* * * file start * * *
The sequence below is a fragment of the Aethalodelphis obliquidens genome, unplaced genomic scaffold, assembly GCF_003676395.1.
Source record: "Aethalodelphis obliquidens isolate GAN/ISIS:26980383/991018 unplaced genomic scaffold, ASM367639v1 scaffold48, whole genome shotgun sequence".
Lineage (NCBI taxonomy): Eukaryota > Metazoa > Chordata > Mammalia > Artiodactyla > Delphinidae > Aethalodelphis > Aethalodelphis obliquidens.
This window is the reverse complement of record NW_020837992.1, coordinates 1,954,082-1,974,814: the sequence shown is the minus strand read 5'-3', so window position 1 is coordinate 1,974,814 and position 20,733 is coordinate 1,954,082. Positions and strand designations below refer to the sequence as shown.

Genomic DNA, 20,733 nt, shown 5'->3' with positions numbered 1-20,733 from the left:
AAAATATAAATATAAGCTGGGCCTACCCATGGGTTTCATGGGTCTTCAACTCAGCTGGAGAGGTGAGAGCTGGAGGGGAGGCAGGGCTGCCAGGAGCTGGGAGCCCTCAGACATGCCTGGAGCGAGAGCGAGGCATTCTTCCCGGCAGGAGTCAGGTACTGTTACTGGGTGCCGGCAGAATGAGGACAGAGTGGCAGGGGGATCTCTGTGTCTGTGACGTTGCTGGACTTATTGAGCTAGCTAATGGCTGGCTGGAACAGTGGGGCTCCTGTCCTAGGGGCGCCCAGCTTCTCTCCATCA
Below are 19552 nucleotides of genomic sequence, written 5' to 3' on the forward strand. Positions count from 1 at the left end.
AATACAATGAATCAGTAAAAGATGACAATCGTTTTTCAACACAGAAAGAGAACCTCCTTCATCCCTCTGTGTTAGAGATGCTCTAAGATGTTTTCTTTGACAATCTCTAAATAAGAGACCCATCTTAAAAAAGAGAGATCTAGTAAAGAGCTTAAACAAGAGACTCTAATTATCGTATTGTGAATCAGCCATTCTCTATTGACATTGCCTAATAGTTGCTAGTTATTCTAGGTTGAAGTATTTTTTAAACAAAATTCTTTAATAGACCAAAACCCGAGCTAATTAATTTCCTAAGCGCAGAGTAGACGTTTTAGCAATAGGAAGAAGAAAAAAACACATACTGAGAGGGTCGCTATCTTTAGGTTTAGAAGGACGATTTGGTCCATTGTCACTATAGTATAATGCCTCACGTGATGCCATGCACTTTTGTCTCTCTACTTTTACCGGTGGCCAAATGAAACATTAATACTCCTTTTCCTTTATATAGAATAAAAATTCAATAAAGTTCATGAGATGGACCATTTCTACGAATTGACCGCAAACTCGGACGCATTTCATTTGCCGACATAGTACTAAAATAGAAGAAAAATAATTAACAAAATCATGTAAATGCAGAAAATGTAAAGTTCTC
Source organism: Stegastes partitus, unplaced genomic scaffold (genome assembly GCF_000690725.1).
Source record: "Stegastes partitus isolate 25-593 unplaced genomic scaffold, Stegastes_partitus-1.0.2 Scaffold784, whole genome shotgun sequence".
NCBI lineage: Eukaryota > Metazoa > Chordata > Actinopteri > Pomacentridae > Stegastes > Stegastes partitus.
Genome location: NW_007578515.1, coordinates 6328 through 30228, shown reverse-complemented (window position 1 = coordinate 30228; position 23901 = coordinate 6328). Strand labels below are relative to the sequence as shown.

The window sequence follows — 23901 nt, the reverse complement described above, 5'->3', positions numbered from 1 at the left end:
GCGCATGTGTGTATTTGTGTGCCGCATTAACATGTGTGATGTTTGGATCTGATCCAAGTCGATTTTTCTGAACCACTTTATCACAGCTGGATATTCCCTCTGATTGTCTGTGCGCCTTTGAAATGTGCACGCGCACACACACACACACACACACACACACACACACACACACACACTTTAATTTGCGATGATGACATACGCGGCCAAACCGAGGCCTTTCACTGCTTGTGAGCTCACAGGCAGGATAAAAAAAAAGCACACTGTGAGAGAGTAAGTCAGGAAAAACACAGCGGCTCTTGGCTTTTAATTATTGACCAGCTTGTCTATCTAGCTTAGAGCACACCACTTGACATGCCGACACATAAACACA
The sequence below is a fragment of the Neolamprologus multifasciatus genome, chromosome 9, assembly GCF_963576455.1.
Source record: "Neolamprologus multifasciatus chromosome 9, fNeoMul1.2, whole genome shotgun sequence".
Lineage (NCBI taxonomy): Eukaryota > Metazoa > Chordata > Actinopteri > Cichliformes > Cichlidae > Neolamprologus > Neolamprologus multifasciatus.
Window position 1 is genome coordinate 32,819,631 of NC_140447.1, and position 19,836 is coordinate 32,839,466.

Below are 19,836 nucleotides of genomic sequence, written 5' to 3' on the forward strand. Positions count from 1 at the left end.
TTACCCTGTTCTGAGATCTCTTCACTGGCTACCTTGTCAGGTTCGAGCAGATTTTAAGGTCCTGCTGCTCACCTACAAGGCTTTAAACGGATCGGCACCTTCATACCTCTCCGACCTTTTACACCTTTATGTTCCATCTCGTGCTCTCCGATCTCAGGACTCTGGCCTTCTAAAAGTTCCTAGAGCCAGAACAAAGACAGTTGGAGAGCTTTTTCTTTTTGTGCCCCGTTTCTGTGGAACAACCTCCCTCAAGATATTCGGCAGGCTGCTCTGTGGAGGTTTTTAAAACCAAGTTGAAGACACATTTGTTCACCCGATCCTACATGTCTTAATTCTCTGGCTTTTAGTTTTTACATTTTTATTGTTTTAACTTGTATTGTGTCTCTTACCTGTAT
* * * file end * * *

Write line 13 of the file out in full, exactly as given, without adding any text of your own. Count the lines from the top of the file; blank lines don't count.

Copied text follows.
The window sequence follows — 23901 nt, the reverse complement described above, 5'->3', positions numbered from 1 at the left end: